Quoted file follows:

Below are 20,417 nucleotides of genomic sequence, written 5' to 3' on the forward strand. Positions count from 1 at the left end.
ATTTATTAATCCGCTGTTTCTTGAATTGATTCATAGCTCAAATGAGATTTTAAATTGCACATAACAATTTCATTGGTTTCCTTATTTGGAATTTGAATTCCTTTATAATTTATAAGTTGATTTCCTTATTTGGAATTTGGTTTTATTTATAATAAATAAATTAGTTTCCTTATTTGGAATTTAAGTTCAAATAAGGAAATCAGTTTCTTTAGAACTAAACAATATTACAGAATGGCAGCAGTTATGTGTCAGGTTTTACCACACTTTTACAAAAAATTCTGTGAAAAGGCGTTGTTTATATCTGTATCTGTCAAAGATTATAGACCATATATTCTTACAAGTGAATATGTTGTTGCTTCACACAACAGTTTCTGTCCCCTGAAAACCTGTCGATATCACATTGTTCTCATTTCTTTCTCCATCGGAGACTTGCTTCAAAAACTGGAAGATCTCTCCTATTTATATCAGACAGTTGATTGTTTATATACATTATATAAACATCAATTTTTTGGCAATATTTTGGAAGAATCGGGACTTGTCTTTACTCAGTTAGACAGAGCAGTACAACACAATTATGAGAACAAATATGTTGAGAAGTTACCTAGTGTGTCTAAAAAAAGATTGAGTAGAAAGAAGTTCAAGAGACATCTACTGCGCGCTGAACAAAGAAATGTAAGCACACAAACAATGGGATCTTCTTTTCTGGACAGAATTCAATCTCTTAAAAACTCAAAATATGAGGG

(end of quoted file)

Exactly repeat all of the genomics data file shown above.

Below are 20,417 nucleotides of genomic sequence, written 5' to 3' on the forward strand. Positions count from 1 at the left end.
ATTTATTAATCCGCTGTTTCTTGAATTGATTCATAGCTCAAATGAGATTTTAAATTGCACATAACAATTTCATTGGTTTCCTTATTTGGAATTTGAATTCCTTTATAATTTATAAGTTGATTTCCTTATTTGGAATTTGGTTTTATTTATAATAAATAAATTAGTTTCCTTATTTGGAATTTAAGTTCAAATAAGGAAATCAGTTTCTTTAGAACTAAACAATATTACAGAATGGCAGCAGTTATGTGTCAGGTTTTACCACACTTTTACAAAAAATTCTGTGAAAAGGCGTTGTTTATATCTGTATCTGTCAAAGATTATAGACCATATATTCTTACAAGTGAATATGTTGTTGCTTCACACAACAGTTTCTGTCCCCTGAAAACCTGTCGATATCACATTGTTCTCATTTCTTTCTCCATCGGAGACTTGCTTCAAAAACTGGAAGATCTCTCCTATTTATATCAGACAGTTGATTGTTTATATACATTATATAAACATCAATTTTTTGGCAATATTTTGGAAGAATCGGGACTTGTCTTTACTCAGTTAGACAGAGCAGTACAACACAATTATGAGAACAAATATGTTGAGAAGTTACCTAGTGTGTCTAAAAAAAGATTGAGTAGAAAGAAGTTCAAGAGACATCTACTGCGCGCTGAACAAAGAAATGTAAGCACACAAACAATGGGATCTTCTTTTCTGGACAGAATTCAATCTCTTAAAAACTCAAAATATGAGGG